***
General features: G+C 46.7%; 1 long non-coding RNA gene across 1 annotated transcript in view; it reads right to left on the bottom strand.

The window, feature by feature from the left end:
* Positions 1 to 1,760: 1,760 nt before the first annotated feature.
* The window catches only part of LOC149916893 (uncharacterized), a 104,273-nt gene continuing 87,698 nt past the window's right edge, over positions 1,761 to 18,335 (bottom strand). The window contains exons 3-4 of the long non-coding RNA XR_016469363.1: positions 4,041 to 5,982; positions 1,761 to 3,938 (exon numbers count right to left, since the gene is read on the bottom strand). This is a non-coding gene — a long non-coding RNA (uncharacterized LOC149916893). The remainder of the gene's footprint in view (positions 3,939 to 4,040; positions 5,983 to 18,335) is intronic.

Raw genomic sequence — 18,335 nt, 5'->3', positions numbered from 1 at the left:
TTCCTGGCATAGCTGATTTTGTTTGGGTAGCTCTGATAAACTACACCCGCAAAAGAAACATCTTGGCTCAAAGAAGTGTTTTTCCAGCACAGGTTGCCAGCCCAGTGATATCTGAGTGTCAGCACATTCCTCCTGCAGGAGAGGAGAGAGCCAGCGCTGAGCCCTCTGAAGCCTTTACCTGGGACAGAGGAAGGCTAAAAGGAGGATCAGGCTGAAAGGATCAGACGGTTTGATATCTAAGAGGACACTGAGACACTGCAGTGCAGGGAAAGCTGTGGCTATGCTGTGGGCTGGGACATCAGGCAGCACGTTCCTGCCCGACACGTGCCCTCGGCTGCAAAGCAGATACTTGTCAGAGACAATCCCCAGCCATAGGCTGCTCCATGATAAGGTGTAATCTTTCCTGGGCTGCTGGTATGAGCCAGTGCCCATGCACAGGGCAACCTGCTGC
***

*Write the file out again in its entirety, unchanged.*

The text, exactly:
General features: G+C 46.7%; 1 long non-coding RNA gene across 1 annotated transcript in view; it reads right to left on the bottom strand.

The window, feature by feature from the left end:
* Positions 1 to 1,760: 1,760 nt before the first annotated feature.
* The window catches only part of LOC149916893 (uncharacterized), a 104,273-nt gene continuing 87,698 nt past the window's right edge, over positions 1,761 to 18,335 (bottom strand). The window contains exons 3-4 of the long non-coding RNA XR_016469363.1: positions 4,041 to 5,982; positions 1,761 to 3,938 (exon numbers count right to left, since the gene is read on the bottom strand). This is a non-coding gene — a long non-coding RNA (uncharacterized LOC149916893). The remainder of the gene's footprint in view (positions 3,939 to 4,040; positions 5,983 to 18,335) is intronic.

Raw genomic sequence — 18,335 nt, 5'->3', positions numbered from 1 at the left:
TTCCTGGCATAGCTGATTTTGTTTGGGTAGCTCTGATAAACTACACCCGCAAAAGAAACATCTTGGCTCAAAGAAGTGTTTTTCCAGCACAGGTTGCCAGCCCAGTGATATCTGAGTGTCAGCACATTCCTCCTGCAGGAGAGGAGAGAGCCAGCGCTGAGCCCTCTGAAGCCTTTACCTGGGACAGAGGAAGGCTAAAAGGAGGATCAGGCTGAAAGGATCAGACGGTTTGATATCTAAGAGGACACTGAGACACTGCAGTGCAGGGAAAGCTGTGGCTATGCTGTGGGCTGGGACATCAGGCAGCACGTTCCTGCCCGACACGTGCCCTCGGCTGCAAAGCAGATACTTGTCAGAGACAATCCCCAGCCATAGGCTGCTCCATGATAAGGTGTAATCTTTCCTGGGCTGCTGGTATGAGCCAGTGCCCATGCACAGGGCAACCTGCTGC